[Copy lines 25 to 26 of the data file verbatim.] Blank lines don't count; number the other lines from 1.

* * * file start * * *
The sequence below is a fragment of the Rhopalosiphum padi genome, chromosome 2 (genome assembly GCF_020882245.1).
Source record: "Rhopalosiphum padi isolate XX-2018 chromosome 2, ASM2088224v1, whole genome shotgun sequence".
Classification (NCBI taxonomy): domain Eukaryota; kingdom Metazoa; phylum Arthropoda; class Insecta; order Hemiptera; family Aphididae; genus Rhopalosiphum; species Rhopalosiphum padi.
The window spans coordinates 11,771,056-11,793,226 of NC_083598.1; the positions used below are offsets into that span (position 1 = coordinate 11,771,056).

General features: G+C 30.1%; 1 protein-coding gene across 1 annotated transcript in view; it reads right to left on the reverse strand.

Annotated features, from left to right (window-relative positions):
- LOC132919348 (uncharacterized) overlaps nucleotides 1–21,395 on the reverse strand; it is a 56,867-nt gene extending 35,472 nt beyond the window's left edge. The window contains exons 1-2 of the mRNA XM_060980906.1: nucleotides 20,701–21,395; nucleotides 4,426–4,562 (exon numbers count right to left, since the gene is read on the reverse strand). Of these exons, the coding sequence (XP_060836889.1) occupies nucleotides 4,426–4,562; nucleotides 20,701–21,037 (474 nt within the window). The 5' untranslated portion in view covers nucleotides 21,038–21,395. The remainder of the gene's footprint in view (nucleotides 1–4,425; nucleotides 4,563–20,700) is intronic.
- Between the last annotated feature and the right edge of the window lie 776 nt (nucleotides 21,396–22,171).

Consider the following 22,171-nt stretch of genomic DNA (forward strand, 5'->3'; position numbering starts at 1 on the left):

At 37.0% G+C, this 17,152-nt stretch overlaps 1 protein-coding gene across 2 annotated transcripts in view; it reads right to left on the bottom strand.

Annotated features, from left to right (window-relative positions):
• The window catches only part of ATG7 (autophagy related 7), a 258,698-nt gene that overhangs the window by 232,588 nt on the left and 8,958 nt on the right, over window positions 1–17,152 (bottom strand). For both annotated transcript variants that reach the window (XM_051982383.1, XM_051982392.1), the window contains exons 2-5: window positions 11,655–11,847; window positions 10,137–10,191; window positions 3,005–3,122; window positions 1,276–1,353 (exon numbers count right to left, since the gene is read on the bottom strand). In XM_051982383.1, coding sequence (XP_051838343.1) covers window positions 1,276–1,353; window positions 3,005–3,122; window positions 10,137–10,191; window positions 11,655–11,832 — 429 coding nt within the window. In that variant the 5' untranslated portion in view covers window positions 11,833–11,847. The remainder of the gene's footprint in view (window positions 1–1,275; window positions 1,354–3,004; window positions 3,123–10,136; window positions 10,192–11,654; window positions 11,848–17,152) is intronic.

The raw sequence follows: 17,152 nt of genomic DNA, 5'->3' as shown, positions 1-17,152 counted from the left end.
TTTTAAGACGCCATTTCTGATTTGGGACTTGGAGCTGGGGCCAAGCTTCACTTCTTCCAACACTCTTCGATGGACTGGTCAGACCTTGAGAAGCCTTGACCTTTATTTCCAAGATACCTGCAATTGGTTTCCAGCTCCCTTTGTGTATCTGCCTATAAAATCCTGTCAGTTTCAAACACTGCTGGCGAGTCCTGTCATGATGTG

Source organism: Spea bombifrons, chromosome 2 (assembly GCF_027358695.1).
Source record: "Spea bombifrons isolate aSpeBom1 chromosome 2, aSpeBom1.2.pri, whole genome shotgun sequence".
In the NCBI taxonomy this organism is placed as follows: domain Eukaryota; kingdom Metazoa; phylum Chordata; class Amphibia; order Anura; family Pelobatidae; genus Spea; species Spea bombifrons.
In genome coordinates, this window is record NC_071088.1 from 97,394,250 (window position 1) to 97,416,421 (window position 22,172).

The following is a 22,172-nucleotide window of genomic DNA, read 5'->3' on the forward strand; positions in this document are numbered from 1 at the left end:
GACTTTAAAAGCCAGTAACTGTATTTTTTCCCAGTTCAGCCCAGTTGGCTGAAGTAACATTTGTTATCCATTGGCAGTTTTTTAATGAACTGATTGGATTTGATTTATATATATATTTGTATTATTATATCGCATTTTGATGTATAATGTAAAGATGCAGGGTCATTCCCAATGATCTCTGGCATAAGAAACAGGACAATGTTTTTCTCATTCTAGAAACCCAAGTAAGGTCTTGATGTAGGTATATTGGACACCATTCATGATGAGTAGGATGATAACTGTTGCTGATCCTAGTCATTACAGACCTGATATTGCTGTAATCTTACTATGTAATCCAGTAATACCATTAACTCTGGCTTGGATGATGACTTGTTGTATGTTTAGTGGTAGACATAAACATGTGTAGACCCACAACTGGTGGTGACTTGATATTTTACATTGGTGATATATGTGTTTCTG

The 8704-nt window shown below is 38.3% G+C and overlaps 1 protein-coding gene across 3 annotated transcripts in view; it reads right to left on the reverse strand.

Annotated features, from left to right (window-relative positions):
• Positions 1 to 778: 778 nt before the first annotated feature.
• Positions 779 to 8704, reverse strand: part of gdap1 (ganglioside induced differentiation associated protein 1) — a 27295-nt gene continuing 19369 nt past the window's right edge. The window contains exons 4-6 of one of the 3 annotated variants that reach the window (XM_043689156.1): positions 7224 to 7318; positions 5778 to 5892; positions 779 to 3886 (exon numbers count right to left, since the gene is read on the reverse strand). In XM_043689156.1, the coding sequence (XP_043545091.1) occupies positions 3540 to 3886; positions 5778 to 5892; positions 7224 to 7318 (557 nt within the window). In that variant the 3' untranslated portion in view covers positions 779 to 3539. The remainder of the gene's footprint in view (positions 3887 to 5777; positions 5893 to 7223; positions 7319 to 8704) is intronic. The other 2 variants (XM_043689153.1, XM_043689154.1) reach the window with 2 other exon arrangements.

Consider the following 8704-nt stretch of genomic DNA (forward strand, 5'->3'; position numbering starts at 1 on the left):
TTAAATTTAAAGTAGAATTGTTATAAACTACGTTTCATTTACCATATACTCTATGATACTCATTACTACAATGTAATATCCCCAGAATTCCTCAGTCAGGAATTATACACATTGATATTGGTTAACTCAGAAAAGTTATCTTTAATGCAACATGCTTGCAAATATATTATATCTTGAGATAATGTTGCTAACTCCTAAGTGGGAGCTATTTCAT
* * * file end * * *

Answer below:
Consider the following 8704-nt stretch of genomic DNA (forward strand, 5'->3'; position numbering starts at 1 on the left):
TTAAATTTAAAGTAGAATTGTTATAAACTACGTTTCATTTACCATATACTCTATGATACTCATTACTACAATGTAATATCCCCAGAATTCCTCAGTCAGGAATTATACACATTGATATTGGTTAACTCAGAAAAGTTATCTTTAATGCAACATGCTTGCAAATATATTATATCTTGAGATAATGTTGCTAACTCCTAAGTGGGAGCTATTTCAT